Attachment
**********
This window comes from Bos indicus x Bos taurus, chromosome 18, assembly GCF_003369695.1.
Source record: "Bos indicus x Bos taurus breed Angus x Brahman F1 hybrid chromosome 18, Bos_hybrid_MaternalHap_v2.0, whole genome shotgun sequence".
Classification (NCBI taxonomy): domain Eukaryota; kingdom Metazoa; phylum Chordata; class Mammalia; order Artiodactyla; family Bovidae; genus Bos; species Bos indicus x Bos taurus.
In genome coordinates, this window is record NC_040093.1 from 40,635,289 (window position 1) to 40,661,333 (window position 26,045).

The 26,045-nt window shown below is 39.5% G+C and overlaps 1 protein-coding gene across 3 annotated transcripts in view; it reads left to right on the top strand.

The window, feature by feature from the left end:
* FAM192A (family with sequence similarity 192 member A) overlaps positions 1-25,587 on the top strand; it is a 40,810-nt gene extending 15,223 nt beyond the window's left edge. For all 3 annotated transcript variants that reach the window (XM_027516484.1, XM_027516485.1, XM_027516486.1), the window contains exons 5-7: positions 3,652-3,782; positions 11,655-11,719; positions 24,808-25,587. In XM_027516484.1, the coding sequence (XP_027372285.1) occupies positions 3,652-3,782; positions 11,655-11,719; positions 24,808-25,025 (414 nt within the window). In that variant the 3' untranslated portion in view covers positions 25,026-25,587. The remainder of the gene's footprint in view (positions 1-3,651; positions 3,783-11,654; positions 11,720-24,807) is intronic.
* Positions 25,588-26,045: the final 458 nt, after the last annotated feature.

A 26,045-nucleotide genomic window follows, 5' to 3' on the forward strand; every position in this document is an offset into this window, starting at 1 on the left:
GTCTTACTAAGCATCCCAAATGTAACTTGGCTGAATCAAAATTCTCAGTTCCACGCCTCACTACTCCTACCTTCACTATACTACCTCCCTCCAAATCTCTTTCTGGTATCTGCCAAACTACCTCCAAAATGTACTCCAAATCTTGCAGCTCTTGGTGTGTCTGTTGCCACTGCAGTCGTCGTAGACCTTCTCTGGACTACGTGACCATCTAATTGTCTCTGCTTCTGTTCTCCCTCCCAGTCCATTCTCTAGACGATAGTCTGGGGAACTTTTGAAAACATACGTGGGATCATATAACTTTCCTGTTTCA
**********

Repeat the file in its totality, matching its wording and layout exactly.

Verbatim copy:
This window comes from Bos indicus x Bos taurus, chromosome 18, assembly GCF_003369695.1.
Source record: "Bos indicus x Bos taurus breed Angus x Brahman F1 hybrid chromosome 18, Bos_hybrid_MaternalHap_v2.0, whole genome shotgun sequence".
Classification (NCBI taxonomy): domain Eukaryota; kingdom Metazoa; phylum Chordata; class Mammalia; order Artiodactyla; family Bovidae; genus Bos; species Bos indicus x Bos taurus.
In genome coordinates, this window is record NC_040093.1 from 40,635,289 (window position 1) to 40,661,333 (window position 26,045).

The 26,045-nt window shown below is 39.5% G+C and overlaps 1 protein-coding gene across 3 annotated transcripts in view; it reads left to right on the top strand.

The window, feature by feature from the left end:
* FAM192A (family with sequence similarity 192 member A) overlaps positions 1-25,587 on the top strand; it is a 40,810-nt gene extending 15,223 nt beyond the window's left edge. For all 3 annotated transcript variants that reach the window (XM_027516484.1, XM_027516485.1, XM_027516486.1), the window contains exons 5-7: positions 3,652-3,782; positions 11,655-11,719; positions 24,808-25,587. In XM_027516484.1, the coding sequence (XP_027372285.1) occupies positions 3,652-3,782; positions 11,655-11,719; positions 24,808-25,025 (414 nt within the window). In that variant the 3' untranslated portion in view covers positions 25,026-25,587. The remainder of the gene's footprint in view (positions 1-3,651; positions 3,783-11,654; positions 11,720-24,807) is intronic.
* Positions 25,588-26,045: the final 458 nt, after the last annotated feature.

A 26,045-nucleotide genomic window follows, 5' to 3' on the forward strand; every position in this document is an offset into this window, starting at 1 on the left:
GTCTTACTAAGCATCCCAAATGTAACTTGGCTGAATCAAAATTCTCAGTTCCACGCCTCACTACTCCTACCTTCACTATACTACCTCCCTCCAAATCTCTTTCTGGTATCTGCCAAACTACCTCCAAAATGTACTCCAAATCTTGCAGCTCTTGGTGTGTCTGTTGCCACTGCAGTCGTCGTAGACCTTCTCTGGACTACGTGACCATCTAATTGTCTCTGCTTCTGTTCTCCCTCCCAGTCCATTCTCTAGACGATAGTCTGGGGAACTTTTGAAAACATACGTGGGATCATATAACTTTCCTGTTTCA